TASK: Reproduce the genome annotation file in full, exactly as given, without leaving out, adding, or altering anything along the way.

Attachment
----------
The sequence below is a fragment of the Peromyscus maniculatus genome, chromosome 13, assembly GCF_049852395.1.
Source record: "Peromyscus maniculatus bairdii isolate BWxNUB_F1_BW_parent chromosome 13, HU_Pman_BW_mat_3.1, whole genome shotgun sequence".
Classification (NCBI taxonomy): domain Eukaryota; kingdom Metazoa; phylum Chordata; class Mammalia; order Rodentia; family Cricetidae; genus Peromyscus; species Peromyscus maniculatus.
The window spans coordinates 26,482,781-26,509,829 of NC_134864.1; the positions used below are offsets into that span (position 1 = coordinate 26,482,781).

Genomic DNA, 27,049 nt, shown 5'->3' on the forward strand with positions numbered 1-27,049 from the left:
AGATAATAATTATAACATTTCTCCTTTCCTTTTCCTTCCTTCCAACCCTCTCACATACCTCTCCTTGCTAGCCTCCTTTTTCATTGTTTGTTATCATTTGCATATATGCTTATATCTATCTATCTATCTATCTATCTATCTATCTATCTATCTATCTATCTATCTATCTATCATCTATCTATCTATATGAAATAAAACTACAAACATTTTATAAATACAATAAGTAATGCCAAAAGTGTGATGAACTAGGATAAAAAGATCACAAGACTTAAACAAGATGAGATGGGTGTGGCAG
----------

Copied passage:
The sequence below is a fragment of the Peromyscus maniculatus genome, chromosome 13, assembly GCF_049852395.1.
Source record: "Peromyscus maniculatus bairdii isolate BWxNUB_F1_BW_parent chromosome 13, HU_Pman_BW_mat_3.1, whole genome shotgun sequence".
Classification (NCBI taxonomy): domain Eukaryota; kingdom Metazoa; phylum Chordata; class Mammalia; order Rodentia; family Cricetidae; genus Peromyscus; species Peromyscus maniculatus.
The window spans coordinates 26,482,781-26,509,829 of NC_134864.1; the positions used below are offsets into that span (position 1 = coordinate 26,482,781).

Genomic DNA, 27,049 nt, shown 5'->3' on the forward strand with positions numbered 1-27,049 from the left:
AGATAATAATTATAACATTTCTCCTTTCCTTTTCCTTCCTTCCAACCCTCTCACATACCTCTCCTTGCTAGCCTCCTTTTTCATTGTTTGTTATCATTTGCATATATGCTTATATCTATCTATCTATCTATCTATCTATCTATCTATCTATCTATCTATCTATCTATCTATCATCTATCTATCTATATGAAATAAAACTACAAACATTTTATAAATACAATAAGTAATGCCAAAAGTGTGATGAACTAGGATAAAAAGATCACAAGACTTAAACAAGATGAGATGGGTGTGGCAG